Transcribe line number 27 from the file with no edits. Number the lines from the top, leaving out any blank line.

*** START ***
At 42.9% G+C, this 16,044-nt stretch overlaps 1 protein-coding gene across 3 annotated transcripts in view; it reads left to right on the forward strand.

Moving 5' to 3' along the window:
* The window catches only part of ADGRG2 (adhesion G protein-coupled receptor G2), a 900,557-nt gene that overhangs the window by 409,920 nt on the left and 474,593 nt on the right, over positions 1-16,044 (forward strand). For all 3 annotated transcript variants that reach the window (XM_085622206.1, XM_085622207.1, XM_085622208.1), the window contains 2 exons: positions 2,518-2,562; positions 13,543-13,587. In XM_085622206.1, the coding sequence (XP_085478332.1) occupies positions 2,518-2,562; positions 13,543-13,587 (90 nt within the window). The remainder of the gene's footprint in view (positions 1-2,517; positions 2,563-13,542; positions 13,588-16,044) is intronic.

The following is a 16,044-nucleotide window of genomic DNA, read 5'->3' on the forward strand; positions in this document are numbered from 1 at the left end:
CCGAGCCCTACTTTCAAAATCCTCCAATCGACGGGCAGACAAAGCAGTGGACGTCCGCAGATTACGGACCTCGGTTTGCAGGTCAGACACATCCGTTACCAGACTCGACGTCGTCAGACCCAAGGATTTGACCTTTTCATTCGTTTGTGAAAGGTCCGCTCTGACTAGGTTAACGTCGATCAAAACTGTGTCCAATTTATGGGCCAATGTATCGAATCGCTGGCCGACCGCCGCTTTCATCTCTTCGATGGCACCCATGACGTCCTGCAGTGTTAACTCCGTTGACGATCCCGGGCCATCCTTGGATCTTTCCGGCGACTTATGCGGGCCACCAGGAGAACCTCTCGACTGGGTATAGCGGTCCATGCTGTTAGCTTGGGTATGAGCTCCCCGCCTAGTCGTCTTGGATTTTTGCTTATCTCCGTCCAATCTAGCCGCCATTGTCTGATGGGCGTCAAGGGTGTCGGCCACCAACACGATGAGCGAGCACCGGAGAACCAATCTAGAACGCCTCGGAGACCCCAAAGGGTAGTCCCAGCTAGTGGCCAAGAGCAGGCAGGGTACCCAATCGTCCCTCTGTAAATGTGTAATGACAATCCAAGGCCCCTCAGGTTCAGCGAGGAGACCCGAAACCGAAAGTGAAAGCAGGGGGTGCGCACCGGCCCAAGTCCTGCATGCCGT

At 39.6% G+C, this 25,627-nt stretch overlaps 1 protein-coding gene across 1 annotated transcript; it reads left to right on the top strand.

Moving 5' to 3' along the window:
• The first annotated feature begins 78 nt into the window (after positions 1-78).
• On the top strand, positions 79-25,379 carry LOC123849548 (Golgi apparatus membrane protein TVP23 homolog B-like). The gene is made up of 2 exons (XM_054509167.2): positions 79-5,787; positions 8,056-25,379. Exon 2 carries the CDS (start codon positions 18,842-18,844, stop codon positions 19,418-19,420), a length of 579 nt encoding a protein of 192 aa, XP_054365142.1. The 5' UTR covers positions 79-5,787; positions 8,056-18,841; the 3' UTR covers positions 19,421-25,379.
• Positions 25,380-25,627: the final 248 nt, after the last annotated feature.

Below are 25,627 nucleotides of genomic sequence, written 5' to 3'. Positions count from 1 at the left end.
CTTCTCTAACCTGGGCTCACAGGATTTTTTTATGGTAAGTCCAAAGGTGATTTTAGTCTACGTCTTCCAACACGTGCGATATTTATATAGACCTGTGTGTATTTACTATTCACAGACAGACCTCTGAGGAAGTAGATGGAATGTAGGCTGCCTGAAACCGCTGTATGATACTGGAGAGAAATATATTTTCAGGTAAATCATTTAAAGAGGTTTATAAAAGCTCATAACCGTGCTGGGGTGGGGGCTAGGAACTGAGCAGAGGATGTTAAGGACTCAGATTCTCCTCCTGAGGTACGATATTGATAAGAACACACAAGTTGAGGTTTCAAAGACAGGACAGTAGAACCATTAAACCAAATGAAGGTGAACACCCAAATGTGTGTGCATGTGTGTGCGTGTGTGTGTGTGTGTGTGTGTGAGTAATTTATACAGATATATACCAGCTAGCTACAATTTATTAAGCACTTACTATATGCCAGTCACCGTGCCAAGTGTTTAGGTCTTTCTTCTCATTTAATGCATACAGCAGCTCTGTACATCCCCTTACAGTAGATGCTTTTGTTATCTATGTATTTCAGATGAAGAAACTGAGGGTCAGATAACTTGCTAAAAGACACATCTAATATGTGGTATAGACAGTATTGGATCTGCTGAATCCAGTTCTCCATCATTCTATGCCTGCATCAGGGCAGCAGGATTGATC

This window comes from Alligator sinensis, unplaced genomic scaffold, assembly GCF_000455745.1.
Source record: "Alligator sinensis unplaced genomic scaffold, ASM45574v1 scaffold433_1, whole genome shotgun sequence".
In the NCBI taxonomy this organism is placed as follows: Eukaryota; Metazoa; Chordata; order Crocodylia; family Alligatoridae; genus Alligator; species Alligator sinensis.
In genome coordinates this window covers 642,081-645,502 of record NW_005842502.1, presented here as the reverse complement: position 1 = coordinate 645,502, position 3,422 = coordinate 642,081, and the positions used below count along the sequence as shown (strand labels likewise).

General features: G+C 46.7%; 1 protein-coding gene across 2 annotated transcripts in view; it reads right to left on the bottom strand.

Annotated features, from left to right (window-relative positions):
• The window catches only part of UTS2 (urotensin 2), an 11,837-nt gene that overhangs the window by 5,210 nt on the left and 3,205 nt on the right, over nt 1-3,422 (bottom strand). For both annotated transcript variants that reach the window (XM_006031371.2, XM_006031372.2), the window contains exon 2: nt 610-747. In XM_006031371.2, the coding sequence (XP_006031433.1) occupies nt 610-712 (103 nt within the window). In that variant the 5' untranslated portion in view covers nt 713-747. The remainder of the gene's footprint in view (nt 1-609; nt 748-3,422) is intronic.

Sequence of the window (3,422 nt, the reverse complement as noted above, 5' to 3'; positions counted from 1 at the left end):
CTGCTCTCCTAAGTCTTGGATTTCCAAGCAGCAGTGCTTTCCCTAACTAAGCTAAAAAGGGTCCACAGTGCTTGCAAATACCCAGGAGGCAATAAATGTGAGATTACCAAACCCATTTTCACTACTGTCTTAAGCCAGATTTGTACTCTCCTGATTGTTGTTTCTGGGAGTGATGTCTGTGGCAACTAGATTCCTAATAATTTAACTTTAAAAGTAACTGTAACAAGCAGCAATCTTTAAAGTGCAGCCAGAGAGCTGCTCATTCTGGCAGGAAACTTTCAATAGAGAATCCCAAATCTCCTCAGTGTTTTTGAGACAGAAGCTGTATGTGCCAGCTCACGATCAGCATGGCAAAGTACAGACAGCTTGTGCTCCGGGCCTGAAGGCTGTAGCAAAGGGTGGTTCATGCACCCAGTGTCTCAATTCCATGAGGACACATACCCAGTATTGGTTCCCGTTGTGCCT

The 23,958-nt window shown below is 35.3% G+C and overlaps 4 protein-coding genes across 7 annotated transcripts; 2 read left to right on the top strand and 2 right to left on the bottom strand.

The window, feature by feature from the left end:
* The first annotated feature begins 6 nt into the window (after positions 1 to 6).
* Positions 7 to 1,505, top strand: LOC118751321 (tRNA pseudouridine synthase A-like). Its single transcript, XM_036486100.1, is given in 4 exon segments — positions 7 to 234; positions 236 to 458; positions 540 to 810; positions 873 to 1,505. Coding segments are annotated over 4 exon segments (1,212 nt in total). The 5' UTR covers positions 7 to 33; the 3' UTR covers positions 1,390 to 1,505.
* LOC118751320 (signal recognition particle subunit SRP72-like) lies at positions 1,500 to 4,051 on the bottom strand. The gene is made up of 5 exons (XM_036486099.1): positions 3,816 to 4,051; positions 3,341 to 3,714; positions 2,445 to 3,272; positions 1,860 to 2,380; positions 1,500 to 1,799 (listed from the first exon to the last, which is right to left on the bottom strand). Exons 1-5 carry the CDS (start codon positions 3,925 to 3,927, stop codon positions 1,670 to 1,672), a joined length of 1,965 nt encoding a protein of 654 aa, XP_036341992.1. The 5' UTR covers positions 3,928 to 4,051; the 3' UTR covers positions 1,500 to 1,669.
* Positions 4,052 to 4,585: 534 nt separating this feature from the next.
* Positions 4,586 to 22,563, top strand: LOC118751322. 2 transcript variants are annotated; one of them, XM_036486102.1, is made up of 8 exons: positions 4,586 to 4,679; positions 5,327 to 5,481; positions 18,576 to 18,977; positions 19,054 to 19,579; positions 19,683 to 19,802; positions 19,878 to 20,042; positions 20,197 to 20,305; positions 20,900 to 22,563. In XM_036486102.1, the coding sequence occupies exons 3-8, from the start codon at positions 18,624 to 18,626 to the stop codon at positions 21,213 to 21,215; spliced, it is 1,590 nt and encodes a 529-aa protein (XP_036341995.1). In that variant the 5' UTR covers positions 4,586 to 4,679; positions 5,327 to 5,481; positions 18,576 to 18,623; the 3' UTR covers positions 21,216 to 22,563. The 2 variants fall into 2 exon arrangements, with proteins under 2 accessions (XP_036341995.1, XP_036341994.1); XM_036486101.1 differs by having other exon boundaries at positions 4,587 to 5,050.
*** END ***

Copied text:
* Positions 4,052 to 4,585: 534 nt separating this feature from the next.